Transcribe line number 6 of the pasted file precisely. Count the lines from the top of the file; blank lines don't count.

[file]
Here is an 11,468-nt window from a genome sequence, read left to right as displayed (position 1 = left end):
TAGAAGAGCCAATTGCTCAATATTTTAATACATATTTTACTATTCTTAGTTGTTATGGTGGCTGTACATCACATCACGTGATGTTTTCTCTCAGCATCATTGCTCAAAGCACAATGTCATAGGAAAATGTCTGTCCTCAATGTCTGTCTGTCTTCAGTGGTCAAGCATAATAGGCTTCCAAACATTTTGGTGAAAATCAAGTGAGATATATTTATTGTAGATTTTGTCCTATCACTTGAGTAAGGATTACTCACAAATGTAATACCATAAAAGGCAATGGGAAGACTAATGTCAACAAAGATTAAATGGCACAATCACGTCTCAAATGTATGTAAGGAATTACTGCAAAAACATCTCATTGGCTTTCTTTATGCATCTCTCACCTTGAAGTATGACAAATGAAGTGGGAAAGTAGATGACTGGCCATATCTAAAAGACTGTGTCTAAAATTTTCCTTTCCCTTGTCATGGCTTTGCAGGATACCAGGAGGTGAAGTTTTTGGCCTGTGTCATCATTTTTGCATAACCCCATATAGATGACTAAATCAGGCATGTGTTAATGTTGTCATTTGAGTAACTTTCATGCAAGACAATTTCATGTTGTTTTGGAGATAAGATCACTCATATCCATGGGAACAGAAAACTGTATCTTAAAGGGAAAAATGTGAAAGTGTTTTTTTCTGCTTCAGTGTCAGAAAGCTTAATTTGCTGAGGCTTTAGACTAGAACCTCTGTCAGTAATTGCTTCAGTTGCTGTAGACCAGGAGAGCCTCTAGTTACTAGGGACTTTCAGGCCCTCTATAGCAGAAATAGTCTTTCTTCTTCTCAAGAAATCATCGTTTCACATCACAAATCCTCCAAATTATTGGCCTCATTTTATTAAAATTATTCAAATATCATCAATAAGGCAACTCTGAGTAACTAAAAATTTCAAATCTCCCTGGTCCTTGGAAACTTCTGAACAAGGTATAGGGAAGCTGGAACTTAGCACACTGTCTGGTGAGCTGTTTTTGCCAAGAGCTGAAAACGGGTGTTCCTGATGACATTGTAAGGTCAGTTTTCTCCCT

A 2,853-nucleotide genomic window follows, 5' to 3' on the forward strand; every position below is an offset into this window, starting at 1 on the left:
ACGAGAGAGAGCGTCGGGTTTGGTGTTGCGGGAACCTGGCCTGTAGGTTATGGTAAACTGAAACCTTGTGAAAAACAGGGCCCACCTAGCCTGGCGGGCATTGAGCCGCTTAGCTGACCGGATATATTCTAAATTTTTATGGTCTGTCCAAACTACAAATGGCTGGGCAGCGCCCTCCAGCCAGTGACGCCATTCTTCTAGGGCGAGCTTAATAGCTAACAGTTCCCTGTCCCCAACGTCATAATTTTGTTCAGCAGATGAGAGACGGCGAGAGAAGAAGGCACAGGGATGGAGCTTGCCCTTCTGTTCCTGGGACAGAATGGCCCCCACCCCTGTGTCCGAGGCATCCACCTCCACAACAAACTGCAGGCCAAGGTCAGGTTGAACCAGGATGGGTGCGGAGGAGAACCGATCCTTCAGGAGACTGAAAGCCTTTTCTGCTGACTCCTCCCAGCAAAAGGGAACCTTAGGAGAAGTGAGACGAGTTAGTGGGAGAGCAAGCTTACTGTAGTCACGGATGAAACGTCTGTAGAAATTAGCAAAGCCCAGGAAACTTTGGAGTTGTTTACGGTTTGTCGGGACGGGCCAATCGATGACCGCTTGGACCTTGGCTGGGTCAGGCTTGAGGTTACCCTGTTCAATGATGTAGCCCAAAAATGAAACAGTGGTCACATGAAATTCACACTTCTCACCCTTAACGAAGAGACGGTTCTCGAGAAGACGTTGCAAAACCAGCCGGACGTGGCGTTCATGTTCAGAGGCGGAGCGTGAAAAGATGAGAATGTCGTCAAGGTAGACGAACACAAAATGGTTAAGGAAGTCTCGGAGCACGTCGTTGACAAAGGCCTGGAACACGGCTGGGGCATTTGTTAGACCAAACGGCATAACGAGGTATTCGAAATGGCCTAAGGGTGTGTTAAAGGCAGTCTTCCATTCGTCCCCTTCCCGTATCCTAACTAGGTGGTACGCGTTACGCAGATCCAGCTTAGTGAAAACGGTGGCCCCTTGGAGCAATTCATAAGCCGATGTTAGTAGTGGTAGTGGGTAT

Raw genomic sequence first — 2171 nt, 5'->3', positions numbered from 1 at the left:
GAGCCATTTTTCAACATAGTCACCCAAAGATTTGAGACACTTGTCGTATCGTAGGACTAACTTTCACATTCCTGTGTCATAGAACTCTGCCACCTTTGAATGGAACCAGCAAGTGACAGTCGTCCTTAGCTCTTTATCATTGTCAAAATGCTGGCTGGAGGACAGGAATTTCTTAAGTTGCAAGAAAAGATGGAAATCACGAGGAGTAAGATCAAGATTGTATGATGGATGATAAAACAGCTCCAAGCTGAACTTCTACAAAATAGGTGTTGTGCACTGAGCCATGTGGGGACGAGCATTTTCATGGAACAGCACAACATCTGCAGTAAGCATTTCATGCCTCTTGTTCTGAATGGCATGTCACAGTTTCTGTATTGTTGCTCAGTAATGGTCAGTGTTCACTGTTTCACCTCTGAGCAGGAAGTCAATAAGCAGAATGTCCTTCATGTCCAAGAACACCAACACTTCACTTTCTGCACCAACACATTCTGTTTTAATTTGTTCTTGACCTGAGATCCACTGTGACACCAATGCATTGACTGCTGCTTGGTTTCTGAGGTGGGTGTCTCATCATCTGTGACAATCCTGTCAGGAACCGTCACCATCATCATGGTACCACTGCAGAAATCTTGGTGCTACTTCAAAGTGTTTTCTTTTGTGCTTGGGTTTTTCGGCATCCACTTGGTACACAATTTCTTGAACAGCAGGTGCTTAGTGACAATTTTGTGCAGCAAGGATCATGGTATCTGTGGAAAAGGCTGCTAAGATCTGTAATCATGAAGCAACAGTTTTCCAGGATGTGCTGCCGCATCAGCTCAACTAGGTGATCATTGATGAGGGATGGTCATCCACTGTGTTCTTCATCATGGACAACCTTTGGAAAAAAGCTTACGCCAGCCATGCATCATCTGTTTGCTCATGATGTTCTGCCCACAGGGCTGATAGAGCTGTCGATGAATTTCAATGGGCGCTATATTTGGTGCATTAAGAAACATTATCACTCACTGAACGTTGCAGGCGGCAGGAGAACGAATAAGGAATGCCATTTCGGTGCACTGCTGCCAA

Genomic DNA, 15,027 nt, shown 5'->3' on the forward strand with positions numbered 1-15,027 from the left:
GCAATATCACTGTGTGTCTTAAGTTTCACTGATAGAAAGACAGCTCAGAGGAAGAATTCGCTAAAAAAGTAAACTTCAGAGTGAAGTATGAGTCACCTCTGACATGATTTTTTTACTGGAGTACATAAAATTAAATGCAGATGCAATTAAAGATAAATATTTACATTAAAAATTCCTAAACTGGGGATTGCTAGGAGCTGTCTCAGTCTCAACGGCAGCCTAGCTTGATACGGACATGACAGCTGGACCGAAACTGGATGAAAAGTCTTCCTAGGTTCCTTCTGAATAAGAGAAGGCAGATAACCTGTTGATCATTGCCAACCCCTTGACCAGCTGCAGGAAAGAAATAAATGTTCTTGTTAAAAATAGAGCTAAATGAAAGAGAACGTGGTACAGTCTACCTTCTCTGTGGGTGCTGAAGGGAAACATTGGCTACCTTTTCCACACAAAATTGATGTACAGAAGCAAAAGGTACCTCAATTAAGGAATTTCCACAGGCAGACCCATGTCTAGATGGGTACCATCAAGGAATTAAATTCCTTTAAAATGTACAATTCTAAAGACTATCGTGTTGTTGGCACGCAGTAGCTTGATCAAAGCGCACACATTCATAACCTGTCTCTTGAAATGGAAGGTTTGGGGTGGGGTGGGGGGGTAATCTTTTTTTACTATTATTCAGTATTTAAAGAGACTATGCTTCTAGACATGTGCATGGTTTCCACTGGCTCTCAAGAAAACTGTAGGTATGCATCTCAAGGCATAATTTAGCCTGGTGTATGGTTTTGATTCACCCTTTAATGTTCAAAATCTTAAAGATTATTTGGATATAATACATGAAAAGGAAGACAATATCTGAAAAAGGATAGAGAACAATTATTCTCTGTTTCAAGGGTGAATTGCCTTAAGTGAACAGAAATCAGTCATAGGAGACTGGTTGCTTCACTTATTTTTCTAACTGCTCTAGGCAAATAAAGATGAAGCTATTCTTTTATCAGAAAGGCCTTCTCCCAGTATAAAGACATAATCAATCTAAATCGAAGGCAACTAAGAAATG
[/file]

GAGCCATTTTTCAACATAGTCACCCAAAGATTTGAGACACTTGTCGTATCGTAGGACTAACTTTCACATTCCTGTGTCATAGAACTCTGCCACCTTTGAATGGAACCAGCAAGTGACAGTCGTCCTTAGCTCTTTATCATTGTCAAAATGCTGGCTGGAGGACAGGAATTTCTTAAGTTGCAAGAAAAGATGGAAATCACGAGGAGTAAGATCAAGATTGTATGATGGATGATAAAACAGCTCCAAGCTGAACTTCTACAAAATAGGTGTTGTGCACTGAGCCATGTGGGGACGAGCATTTTCATGGAACAGCACAACATCTGCAGTAAGCATTTCATGCCTCTTGTTCTGAATGGCATGTCACAGTTTCTGTATTGTTGCTCAGTAATGGTCAGTGTTCACTGTTTCACCTCTGAGCAGGAAGTCAATAAGCAGAATGTCCTTCATGTCCAAGAACACCAACACTTCACTTTCTGCACCAACACATTCTGTTTTAATTTGTTCTTGACCTGAGATCCACTGTGACACCAATGCATTGACTGCTGCTTGGTTTCTGAGGTGGGTGTCTCATCATCTGTGACAATCCTGTCAGGAACCGTCACCATCATCATGGTACCACTGCAGAAATCTTGGTGCTACTTCAAAGTGTTTTCTTTTGTGCTTGGGTTTTTCGGCATCCACTTGGTACACAATTTCTTGAACAGCAGGTGCTTAGTGACAATTTTGTGCAGCAAGGATCATGGTATCTGTGGAAAAGGCTGCTAAGATCTGTAATCATGAAGCAACAGTTTTCCAGGATGTGCTGCCGCATCAGCTCAACTAGGTGATCATTGATGAGGGATGGTCATCCACTGTGTTCTTCATCATGGACAACCTTTGGAAAAAAGCTTACGCCAGCCATGCATCATCTGTTTGCTCATGATGTTCTGCCCACAGGGCTGATAGAGCTGTCGATGAATTTCAATGGGCGCTATATTTGGTGCATTAAGAAACATTATCACTCACTGAACGTTGCAGGCGGCAGGAGAACGAATAAGGAATGCCATTTCGGTGCACTGCTGCCAA